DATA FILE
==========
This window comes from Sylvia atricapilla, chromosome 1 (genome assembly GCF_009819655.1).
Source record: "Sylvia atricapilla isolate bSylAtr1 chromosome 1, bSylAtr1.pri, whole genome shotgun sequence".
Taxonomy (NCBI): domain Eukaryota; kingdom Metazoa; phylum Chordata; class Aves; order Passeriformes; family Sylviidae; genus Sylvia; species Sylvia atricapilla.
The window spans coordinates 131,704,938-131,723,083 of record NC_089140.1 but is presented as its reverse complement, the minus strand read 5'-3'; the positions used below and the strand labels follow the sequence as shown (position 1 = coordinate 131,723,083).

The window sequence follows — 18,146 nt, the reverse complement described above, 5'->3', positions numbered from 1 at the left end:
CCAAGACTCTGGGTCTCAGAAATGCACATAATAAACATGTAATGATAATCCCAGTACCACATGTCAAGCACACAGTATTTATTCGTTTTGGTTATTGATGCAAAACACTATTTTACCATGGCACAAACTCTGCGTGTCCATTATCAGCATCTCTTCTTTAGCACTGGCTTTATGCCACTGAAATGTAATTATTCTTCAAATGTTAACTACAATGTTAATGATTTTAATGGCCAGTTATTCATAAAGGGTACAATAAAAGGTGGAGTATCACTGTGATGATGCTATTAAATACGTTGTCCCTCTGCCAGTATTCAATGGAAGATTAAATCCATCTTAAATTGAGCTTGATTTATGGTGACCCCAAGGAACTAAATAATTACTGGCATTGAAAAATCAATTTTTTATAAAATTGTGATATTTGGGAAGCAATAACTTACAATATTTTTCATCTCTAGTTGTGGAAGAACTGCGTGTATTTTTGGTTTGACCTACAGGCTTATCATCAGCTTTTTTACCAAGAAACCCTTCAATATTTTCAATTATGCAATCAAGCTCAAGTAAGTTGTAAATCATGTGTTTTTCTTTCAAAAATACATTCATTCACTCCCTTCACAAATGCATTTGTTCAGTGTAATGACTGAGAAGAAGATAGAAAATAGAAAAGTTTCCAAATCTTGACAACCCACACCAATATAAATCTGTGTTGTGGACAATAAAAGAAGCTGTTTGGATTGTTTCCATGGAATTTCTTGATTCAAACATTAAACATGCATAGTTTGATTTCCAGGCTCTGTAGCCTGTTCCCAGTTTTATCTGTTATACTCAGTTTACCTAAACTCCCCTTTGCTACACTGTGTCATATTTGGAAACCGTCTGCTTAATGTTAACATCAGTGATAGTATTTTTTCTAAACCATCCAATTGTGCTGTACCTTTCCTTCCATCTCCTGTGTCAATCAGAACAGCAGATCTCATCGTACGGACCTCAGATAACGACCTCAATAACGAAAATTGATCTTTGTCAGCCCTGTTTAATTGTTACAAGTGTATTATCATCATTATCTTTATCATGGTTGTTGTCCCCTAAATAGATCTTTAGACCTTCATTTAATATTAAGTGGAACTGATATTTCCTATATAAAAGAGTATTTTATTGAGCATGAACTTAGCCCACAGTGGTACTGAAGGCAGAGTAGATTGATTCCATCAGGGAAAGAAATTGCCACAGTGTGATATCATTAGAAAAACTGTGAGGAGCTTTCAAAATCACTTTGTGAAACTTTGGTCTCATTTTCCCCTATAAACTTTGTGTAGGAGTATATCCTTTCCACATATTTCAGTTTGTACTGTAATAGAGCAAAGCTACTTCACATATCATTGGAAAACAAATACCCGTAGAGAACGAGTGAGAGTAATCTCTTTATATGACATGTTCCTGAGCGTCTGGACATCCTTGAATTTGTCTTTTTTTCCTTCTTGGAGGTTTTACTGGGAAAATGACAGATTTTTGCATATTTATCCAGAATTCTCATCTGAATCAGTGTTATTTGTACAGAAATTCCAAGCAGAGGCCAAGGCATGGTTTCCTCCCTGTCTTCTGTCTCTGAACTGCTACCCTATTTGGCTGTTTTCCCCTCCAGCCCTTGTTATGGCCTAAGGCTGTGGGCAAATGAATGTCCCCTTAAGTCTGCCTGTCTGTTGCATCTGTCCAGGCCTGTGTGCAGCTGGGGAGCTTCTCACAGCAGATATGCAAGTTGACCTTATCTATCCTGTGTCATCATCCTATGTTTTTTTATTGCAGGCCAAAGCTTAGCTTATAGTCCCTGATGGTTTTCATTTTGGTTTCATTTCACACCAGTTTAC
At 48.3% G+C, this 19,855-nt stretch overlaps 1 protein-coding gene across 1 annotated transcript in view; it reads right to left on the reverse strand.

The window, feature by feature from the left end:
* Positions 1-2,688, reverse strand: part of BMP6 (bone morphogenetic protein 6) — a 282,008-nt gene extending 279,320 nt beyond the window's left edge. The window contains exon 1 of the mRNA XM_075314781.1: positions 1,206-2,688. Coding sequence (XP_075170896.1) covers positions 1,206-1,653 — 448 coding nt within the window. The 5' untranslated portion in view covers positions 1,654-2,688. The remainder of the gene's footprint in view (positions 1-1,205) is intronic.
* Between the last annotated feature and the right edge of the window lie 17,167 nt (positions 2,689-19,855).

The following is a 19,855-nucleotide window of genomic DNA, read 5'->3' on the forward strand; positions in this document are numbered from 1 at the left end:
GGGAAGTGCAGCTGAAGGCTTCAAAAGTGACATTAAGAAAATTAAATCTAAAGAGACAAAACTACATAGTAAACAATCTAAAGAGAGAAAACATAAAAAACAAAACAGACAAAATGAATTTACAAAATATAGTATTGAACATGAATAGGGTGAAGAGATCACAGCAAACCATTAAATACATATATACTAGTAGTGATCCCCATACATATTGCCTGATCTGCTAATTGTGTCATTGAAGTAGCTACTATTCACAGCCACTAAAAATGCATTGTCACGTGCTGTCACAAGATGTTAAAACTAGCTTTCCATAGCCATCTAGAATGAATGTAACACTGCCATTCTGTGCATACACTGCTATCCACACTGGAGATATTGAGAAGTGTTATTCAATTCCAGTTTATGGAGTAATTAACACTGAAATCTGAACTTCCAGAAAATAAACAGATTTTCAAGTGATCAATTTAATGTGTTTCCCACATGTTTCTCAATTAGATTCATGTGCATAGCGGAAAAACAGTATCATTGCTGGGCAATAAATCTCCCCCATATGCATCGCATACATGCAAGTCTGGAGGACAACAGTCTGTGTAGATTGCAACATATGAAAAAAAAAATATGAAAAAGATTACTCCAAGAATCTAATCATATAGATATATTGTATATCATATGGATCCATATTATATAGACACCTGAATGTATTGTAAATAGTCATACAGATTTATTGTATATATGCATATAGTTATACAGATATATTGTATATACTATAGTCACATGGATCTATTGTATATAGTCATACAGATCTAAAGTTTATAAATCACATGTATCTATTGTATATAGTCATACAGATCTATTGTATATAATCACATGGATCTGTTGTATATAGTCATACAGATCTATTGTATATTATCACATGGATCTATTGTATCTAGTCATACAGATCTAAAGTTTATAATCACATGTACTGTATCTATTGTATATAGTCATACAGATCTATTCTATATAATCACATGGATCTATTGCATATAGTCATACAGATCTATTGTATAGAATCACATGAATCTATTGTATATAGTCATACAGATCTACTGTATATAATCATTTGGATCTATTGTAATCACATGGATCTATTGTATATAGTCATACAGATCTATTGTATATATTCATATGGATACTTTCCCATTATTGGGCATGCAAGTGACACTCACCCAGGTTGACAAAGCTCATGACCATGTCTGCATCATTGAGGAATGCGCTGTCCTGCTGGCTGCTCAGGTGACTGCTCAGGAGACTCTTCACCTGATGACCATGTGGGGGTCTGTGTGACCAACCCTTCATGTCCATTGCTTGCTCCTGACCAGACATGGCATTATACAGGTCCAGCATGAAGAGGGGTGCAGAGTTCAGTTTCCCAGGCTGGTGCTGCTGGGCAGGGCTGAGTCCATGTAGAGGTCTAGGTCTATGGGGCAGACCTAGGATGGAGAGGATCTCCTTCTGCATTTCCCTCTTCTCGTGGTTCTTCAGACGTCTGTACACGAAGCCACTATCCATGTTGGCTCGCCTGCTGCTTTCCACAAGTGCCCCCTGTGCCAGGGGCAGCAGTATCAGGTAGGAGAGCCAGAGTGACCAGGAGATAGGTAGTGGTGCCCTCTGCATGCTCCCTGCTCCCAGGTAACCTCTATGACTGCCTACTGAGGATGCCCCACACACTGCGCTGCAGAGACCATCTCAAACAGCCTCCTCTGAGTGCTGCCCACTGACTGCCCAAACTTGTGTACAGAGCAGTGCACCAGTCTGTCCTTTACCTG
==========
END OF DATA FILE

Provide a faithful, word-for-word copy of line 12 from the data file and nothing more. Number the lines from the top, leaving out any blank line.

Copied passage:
GGGAAGTGCAGCTGAAGGCTTCAAAAGTGACATTAAGAAAATTAAATCTAAAGAGACAAAACTACATAGTAAACAATCTAAAGAGAGAAAACATAAAAAACAAAACAGACAAAATGAATTTACAAAATATAGTATTGAACATGAATAGGGTGAAGAGATCACAGCAAACCATTAAATACATATATACTAGTAGTGATCCCCATACATATTGCCTGATCTGCTAATTGTGTCATTGAAGTAGCTACTATTCACAGCCACTAAAAATGCATTGTCACGTGCTGTCACAAGATGTTAAAACTAGCTTTCCATAGCCATCTAGAATGAATGTAACACTGCCATTCTGTGCATACACTGCTATCCACACTGGAGATATTGAGAAGTGTTATTCAATTCCAGTTTATGGAGTAATTAACACTGAAATCTGAACTTCCAGAAAATAAACAGATTTTCAAGTGATCAATTTAATGTGTTTCCCACATGTTTCTCAATTAGATTCATGTGCATAGCGGAAAAACAGTATCATTGCTGGGCAATAAATCTCCCCCATATGCATCGCATACATGCAAGTCTGGAGGACAACAGTCTGTGTAGATTGCAACATATGAAAAAAAAAATATGAAAAAGATTACTCCAAGAATCTAATCATATAGATATATTGTATATCATATGGATCCATATTATATAGACACCTGAATGTATTGTAAATAGTCATACAGATTTATTGTATATATGCATATAGTTATACAGATATATTGTATATACTATAGTCACATGGATCTATTGTATATAGTCATACAGATCTAAAGTTTATAAATCACATGTATCTATTGTATATAGTCATACAGATCTATTGTATATAATCACATGGATCTGTTGTATATAGTCATACAGATCTATTGTATATTATCACATGGATCTATTGTATCTAGTCATACAGATCTAAAGTTTATAATCACATGTACTGTATCTATTGTATATAGTCATACAGATCTATTCTATATAATCACATGGATCTATTGCATATAGTCATACAGATCTATTGTATAGAATCACATGAATCTATTGTATATAGTCATACAGATCTACTGTATATAATCATTTGGATCTATTGTAATCACATGGATCTATTGTATATAGTCATACAGATCTATTGTATATATTCATATGGATACTTTCCCATTATTGGGCATGCAAGTGACACTCACCCAGGTTGACAAAGCTCATGACCATGTCTGCATCATTGAGGAATGCGCTGTCCTGCTGGCTGCTCAGGTGACTGCTCAGGAGACTCTTCACCTGATGACCATGTGGGGGTCTGTGTGACCAACCCTTCATGTCCATTGCTTGCTCCTGACCAGACATGGCATTATACAGGTCCAGCATGAAGAGGGGTGCAGAGTTCAGTTTCCCAGGCTGGTGCTGCTGGGCAGGGCTGAGTCCATGTAGAGGTCTAGGTCTATGGGGCAGACCTAGGATGGAGAGGATCTCCTTCTGCATTTCCCTCTTCTCGTGGTTCTTCAGACGTCTGTACACGAAGCCACTATCCATGTTGGCTCGCCTGCTGCTTTCCACAAGTGCCCCCTGTGCCAGGGGCAGCAGTATCAGGTAGGAGAGCCAGAGTGACCAGGAGATAGGTAGTGGTGCCCTCTGCATGCTCCCTGCTCCCAGGTAACCTCTATGACTGCCTACTGAGGATGCCCCACACACTGCGCTGCAGAGACCATCTCAAACAGCCTCCTCTGAGTGCTGCCCACTGACTGCCCAAACTTGTGTACAGAGCAGTGCACCAGTCTGTCCTTTACCTG